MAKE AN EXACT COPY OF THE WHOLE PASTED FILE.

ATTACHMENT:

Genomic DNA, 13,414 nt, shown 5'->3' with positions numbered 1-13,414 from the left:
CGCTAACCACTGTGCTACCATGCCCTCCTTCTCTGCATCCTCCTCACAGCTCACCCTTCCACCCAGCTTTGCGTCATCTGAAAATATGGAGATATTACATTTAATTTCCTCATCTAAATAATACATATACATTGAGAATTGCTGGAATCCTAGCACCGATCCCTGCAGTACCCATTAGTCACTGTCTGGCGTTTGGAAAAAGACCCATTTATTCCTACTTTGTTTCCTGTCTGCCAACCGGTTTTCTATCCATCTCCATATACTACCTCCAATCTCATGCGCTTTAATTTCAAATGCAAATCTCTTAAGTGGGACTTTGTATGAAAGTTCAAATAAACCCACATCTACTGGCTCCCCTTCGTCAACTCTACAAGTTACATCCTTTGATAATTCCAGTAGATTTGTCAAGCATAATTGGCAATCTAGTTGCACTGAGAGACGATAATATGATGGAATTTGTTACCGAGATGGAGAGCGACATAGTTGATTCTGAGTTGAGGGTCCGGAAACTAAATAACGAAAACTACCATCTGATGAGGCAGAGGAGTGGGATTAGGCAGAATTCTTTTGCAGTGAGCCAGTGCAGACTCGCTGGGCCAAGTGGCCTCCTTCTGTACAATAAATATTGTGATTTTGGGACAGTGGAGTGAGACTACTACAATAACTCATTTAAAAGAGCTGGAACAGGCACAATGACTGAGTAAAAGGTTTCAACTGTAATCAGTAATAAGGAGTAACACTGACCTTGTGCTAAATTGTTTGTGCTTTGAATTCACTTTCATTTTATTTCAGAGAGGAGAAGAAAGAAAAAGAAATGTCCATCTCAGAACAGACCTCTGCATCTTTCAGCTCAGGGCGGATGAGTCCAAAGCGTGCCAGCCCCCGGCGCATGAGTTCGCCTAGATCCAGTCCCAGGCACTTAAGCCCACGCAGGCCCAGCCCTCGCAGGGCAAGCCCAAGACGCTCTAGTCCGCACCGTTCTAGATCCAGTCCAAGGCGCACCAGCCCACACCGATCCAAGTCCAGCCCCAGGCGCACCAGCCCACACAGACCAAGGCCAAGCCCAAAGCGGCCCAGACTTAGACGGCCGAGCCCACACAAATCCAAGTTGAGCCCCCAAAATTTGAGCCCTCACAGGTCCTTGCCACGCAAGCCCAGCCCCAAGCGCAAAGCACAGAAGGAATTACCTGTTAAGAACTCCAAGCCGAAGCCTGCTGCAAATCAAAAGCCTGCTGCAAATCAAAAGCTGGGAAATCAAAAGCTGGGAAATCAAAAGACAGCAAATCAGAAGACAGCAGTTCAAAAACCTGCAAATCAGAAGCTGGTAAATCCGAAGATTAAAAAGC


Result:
Genomic DNA, 13,414 nt, shown 5'->3' with positions numbered 1-13,414 from the left:
CGCTAACCACTGTGCTACCATGCCCTCCTTCTCTGCATCCTCCTCACAGCTCACCCTTCCACCCAGCTTTGCGTCATCTGAAAATATGGAGATATTACATTTAATTTCCTCATCTAAATAATACATATACATTGAGAATTGCTGGAATCCTAGCACCGATCCCTGCAGTACCCATTAGTCACTGTCTGGCGTTTGGAAAAAGACCCATTTATTCCTACTTTGTTTCCTGTCTGCCAACCGGTTTTCTATCCATCTCCATATACTACCTCCAATCTCATGCGCTTTAATTTCAAATGCAAATCTCTTAAGTGGGACTTTGTATGAAAGTTCAAATAAACCCACATCTACTGGCTCCCCTTCGTCAACTCTACAAGTTACATCCTTTGATAATTCCAGTAGATTTGTCAAGCATAATTGGCAATCTAGTTGCACTGAGAGACGATAATATGATGGAATTTGTTACCGAGATGGAGAGCGACATAGTTGATTCTGAGTTGAGGGTCCGGAAACTAAATAACGAAAACTACCATCTGATGAGGCAGAGGAGTGGGATTAGGCAGAATTCTTTTGCAGTGAGCCAGTGCAGACTCGCTGGGCCAAGTGGCCTCCTTCTGTACAATAAATATTGTGATTTTGGGACAGTGGAGTGAGACTACTACAATAACTCATTTAAAAGAGCTGGAACAGGCACAATGACTGAGTAAAAGGTTTCAACTGTAATCAGTAATAAGGAGTAACACTGACCTTGTGCTAAATTGTTTGTGCTTTGAATTCACTTTCATTTTATTTCAGAGAGGAGAAGAAAGAAAAAGAAATGTCCATCTCAGAACAGACCTCTGCATCTTTCAGCTCAGGGCGGATGAGTCCAAAGCGTGCCAGCCCCCGGCGCATGAGTTCGCCTAGATCCAGTCCCAGGCACTTAAGCCCACGCAGGCCCAGCCCTCGCAGGGCAAGCCCAAGACGCTCTAGTCCGCACCGTTCTAGATCCAGTCCAAGGCGCACCAGCCCACACCGATCCAAGTCCAGCCCCAGGCGCACCAGCCCACACAGACCAAGGCCAAGCCCAAAGCGGCCCAGACTTAGACGGCCGAGCCCACACAAATCCAAGTTGAGCCCCCAAAATTTGAGCCCTCACAGGTCCTTGCCACGCAAGCCCAGCCCCAAGCGCAAAGCACAGAAGGAATTACCTGTTAAGAACTCCAAGCCGAAGCCTGCTGCAAATCAAAAGCCTGCTGCAAATCAAAAGCTGGGAAATCAAAAGCTGGGAAATCAAAAGACAGCAAATCAGAAGACAGCAGTTCAAAAACCTGCAAATCAGAAGCTGGTAAATCCGAAGATTAAAAAGC